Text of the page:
One of the blind spots in forensic science, particularly in identifying unknown remains, is the inability of experts to determine how much an individual weighed based on his or her skeleton.

Hippocampal volume and resilience in posttramatic stress disorder
The hippocampus, a brain region implicated in memory and interpreting environmental contexts, has been the focus of a controversy in post-traumatic stress disorder.

Health bill spells the end of the NHS in England, warn experts
The Health and Social Care Bill amounts to the abolition of the English NHS as a universal, comprehensive, publicly accountable, tax funded service, free at the point of delivery, warn experts today.

Scientists discover genetic changes that may predispose women to pre-eclampsia
Lead investigator Jane Salmon, M.D., a rheumatologist and senior scientist at Hospital for Special Surgery in New York City, and colleagues uncovered genetic mutations in women with the autoimmune diseases associated with increased risk of pre-eclampsia, as well as in patients with pre-eclampsia who did not have an autoimmune disease.

Evolutionary 'winners' and 'losers' revealed in collaborative study
In a study that literally analyzed competing bacteria fighting it out to the death, a University of Houston researcher and his colleagues identified evolutionary

The BCG World Atlas: a world first in the fight against tuberculosis
In the days leading up to World TB Day 2011 on March 24, a team of researchers from McGill University and the Research Institute of the McGill University Health Centre (RI MUHC) is officially launching the BCG World Atlas: a first-of-its-kind, easy-to-use, searchable website that provides free detailed information on current and past TB vaccination policies and practices for more than 180 countries.

Think you'll ace that test? Think again, then start studying
We hold many beliefs about memory -- for instance, if you study more, you learn more.

Biophysical Society announces 2011 Student Research Achievement award winners
the 9500-member Biophysical Society is pleased to announce the 2011 Student Research Achievement Award Winners.

Sign language users read words and see signs simultaneously
People fluent in sign language may simultaneously keep words and signs in their minds as they read, according to an international team of researchers.

Georgia Tech to pursue 'transparent Internet' with $1 million Google Focused Research Award
Google awards Georgia Tech $1 million to conduct research on Internet transparency.

A new system has been developed for an ID in a mobile phone
Researchers at Universidad Carlos III de Madrid are participating in the development of an application to integrate electronic ID data into an SIM mobile phone card so as to use the terminal as a means of personal identifications.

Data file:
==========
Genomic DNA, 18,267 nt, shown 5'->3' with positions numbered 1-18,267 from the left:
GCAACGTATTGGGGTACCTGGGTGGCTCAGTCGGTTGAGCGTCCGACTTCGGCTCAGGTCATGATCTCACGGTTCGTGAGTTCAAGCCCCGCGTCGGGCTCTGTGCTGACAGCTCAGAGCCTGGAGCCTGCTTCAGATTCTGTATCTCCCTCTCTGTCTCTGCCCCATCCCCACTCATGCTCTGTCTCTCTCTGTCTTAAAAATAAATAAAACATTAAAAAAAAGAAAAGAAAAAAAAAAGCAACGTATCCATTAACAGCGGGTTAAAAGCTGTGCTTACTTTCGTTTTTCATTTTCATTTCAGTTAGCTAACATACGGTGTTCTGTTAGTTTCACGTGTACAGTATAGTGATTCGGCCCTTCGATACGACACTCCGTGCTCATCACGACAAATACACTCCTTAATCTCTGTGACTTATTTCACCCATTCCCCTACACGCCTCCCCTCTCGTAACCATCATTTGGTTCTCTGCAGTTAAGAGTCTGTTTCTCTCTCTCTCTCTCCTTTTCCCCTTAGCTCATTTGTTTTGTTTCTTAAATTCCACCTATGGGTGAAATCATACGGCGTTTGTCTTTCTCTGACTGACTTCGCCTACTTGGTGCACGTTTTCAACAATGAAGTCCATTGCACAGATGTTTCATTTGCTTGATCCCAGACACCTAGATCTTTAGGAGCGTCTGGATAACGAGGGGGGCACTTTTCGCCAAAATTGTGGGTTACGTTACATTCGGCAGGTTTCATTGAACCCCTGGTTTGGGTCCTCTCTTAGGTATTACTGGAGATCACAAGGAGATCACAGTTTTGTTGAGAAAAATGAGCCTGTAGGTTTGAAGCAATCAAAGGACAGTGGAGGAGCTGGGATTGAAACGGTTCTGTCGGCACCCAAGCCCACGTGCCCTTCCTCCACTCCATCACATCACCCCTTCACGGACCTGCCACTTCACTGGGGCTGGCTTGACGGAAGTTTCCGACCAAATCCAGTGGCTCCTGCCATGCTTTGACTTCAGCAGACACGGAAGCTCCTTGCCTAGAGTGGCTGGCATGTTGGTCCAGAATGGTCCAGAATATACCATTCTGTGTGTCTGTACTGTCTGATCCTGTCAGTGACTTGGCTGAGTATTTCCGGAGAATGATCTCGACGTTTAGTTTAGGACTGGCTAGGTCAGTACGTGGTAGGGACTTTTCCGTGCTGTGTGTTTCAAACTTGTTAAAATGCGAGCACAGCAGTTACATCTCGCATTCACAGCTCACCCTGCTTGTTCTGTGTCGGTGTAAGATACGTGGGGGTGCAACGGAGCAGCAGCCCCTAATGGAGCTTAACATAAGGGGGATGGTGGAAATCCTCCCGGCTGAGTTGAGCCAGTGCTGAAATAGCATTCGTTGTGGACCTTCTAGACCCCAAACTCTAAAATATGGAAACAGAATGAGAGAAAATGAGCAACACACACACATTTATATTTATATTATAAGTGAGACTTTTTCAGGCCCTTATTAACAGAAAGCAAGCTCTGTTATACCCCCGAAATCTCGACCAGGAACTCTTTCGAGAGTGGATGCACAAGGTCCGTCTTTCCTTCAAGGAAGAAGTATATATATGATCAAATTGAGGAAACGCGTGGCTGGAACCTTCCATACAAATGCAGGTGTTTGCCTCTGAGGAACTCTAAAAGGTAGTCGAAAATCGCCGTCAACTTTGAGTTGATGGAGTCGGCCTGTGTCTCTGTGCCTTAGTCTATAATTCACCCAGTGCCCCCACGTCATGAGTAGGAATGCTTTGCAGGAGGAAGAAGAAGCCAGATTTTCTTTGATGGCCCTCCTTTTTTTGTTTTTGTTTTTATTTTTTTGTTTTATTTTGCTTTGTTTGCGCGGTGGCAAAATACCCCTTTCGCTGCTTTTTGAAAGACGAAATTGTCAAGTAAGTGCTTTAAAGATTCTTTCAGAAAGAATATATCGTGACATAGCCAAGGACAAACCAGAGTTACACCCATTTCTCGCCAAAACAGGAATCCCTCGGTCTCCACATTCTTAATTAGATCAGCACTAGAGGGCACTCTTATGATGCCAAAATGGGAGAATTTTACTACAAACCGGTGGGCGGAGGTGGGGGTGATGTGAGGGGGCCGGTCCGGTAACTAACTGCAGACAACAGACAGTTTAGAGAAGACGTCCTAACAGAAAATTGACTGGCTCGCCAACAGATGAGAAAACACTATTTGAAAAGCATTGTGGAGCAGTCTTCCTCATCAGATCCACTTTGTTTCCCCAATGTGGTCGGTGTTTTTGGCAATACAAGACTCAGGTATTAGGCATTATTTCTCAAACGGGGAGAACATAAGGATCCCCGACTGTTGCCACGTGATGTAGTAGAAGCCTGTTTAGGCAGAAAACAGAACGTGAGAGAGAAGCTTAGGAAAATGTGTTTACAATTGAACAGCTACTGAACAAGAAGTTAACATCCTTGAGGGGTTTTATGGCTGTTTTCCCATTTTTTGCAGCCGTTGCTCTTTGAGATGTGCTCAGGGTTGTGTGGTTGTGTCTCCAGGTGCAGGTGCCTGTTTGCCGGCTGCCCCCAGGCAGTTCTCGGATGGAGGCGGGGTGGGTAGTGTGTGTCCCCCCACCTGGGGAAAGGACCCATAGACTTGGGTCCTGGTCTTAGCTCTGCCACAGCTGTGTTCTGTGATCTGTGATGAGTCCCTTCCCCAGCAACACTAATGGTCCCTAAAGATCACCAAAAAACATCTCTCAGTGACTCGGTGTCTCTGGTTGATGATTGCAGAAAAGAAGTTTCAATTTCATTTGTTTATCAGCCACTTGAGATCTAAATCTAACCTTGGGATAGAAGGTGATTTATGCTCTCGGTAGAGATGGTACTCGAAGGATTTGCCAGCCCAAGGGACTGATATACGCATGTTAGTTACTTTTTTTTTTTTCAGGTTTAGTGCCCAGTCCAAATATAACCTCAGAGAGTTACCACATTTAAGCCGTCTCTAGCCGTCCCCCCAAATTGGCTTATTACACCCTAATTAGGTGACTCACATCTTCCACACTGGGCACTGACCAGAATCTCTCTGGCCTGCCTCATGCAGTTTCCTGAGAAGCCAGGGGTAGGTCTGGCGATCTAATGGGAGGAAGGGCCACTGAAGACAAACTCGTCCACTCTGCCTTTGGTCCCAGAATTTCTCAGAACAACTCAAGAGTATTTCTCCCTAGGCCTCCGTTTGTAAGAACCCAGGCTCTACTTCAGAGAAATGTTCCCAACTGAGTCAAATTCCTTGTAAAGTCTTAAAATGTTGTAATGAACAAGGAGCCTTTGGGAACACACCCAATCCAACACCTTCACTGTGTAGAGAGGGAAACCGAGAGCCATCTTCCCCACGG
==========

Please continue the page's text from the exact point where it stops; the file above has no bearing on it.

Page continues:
Report uncovers key trends in water resources research
The report

Jefferson clinical trial: Can a cholesterol drug prevent colon cancer?
Thomas Jefferson University has started recruiting patients for a new National Cancer Institute-sponsored clinical trial to test whether the cholesterol-reducing drug rosuvastatin is effective in the prevention of recurrent colon cancer.

Discovery in liver cancer cells provides new target for drugs
Researchers at Virginia Commonwealth University Massey Cancer Center and VCU Institute of Molecular Medicine have discovered a novel mechanism in gene regulation that contributes to the development of a form of liver cancer called hepatocellular carcinoma (HCC).

Developing strategies in a desert watershed that sustain regional water supplies
US Department of Agriculture scientists are helping meet the water demands of a riparian desert region that is home to a national conservation area and a thriving military base.

Tahoe native fish population declines sharply, invasives on the rise
In a lakewide study, a team of scientists lead by University of Nevada, Reno limnologist Sudeep Chandra has found a considerable decline in native fish species density at Lake Tahoe since 1951.

More sensitive blood test better at identifying heart attacks
A highly sensitive blood test could help identify heart attacks in thousands of patients who would otherwise have gone undiagnosed, a study suggests.

UK-Vietnam collaboration to improve world's most important staple food
On March 22 the Biotechnology and Biological Sciences Research Council announced the signing of a Memorandum of Understanding on rice genomics research with the Ministry of Science and Technology in Vietnam.

Newly discovered virus implicated in deadly Chinese outbreaks
Outbreaks of a mysterious and deadly disease in central China have been linked to a previously unknown virus.

Seismology tip sheet for April issue of BSSA, Bulletin of the Seismological Society of America